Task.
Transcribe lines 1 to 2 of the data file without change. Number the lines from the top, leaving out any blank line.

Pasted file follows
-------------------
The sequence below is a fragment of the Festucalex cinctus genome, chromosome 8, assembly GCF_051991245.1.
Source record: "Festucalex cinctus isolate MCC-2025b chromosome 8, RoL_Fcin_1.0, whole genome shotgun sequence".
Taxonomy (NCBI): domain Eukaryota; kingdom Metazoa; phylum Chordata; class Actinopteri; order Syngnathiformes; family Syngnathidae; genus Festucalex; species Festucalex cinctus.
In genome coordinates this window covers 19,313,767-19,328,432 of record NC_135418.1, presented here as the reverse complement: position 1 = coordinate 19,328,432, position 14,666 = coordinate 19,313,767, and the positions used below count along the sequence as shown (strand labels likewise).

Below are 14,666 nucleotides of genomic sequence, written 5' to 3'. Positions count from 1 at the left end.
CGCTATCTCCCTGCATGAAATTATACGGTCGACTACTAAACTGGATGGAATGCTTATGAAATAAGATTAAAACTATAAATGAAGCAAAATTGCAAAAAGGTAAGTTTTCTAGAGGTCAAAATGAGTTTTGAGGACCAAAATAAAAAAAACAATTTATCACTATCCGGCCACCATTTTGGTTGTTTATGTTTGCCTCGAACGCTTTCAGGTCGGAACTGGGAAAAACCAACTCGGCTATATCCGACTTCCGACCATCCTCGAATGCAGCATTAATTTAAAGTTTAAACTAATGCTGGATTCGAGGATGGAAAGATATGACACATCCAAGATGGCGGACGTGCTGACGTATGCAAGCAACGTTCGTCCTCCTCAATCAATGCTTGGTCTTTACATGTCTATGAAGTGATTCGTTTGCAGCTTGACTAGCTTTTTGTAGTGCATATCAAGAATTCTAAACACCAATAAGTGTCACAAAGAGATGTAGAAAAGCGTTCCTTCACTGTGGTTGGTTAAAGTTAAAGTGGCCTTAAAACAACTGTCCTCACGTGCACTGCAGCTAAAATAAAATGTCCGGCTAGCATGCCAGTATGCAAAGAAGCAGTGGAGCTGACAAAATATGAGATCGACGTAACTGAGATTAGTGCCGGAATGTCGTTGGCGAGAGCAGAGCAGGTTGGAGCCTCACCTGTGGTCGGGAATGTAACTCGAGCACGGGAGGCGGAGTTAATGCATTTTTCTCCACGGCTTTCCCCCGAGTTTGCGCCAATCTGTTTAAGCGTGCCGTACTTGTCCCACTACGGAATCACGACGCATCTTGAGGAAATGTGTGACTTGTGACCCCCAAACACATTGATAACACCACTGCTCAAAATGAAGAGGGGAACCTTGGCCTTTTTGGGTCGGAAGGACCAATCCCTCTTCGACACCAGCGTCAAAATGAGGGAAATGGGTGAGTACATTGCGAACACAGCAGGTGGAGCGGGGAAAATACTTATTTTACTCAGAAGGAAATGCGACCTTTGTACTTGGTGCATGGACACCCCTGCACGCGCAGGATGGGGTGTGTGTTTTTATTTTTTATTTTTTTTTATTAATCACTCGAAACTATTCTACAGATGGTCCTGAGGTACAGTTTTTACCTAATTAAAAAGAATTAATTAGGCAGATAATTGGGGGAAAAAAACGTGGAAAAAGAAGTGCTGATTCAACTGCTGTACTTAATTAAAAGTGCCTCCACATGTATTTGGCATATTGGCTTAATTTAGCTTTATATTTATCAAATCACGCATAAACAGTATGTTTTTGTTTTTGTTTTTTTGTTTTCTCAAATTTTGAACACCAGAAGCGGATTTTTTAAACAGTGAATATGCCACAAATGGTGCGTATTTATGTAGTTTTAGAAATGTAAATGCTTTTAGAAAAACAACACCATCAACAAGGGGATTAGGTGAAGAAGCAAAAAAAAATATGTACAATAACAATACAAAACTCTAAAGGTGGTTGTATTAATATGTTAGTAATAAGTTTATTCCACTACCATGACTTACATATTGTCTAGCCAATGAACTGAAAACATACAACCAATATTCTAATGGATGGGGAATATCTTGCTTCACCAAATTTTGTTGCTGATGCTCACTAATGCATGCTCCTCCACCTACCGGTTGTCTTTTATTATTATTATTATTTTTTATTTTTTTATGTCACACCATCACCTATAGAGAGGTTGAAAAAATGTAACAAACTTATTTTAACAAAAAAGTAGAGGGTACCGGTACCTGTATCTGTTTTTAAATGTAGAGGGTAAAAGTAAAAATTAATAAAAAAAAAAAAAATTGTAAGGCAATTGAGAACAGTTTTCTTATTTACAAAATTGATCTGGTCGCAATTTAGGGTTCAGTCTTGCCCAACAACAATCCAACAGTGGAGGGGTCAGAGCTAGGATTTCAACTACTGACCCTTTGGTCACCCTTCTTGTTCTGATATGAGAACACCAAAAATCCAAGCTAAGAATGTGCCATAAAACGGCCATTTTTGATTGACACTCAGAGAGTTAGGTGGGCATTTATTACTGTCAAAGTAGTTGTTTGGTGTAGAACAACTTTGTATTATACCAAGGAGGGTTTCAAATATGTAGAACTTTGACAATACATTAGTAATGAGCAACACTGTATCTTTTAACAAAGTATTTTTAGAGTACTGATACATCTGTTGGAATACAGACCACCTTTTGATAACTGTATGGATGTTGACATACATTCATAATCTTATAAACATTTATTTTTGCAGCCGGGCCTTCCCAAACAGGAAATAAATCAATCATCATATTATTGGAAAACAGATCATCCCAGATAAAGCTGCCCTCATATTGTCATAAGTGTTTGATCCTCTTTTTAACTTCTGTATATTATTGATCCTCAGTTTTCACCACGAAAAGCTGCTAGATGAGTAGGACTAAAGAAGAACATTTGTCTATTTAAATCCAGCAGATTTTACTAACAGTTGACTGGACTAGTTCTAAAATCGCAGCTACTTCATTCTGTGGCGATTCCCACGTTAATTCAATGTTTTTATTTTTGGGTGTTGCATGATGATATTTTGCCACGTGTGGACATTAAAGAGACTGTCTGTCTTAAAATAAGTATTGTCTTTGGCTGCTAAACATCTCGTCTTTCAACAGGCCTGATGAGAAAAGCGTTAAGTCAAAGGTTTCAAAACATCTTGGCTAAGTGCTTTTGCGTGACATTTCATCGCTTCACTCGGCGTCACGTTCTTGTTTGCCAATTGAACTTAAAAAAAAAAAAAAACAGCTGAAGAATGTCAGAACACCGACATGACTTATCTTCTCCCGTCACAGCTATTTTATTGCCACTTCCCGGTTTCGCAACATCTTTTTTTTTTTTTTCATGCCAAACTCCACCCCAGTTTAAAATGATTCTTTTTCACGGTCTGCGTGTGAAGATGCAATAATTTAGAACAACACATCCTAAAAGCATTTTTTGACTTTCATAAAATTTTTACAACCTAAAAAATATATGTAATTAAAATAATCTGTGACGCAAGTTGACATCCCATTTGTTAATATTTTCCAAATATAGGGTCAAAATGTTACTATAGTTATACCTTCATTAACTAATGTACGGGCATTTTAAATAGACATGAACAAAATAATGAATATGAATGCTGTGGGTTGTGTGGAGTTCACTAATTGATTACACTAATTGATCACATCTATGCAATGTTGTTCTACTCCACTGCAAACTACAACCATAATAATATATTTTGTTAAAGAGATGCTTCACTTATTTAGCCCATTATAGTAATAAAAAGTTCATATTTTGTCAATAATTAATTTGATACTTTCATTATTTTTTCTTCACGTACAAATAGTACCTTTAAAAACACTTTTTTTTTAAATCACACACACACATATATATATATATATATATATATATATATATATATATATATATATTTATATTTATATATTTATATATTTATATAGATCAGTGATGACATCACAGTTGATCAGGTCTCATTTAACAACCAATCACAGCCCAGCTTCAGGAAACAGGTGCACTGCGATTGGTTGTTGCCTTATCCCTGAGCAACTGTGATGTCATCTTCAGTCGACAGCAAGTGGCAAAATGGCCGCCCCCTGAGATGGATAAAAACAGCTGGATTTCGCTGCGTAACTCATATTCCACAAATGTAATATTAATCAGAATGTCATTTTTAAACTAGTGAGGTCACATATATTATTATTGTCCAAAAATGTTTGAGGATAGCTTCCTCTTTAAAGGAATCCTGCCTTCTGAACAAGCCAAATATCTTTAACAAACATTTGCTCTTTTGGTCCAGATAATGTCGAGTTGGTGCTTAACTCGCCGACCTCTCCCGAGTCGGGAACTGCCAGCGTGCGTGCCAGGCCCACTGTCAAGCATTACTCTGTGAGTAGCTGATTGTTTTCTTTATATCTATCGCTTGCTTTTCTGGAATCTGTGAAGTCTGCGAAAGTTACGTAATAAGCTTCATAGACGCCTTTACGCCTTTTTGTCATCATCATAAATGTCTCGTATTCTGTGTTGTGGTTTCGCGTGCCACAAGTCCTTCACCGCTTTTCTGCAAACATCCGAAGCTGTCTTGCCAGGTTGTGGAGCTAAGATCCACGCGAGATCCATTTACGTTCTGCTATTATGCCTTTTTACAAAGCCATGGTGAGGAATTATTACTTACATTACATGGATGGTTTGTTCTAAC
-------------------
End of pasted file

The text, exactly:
The sequence below is a fragment of the Festucalex cinctus genome, chromosome 8, assembly GCF_051991245.1.
Source record: "Festucalex cinctus isolate MCC-2025b chromosome 8, RoL_Fcin_1.0, whole genome shotgun sequence".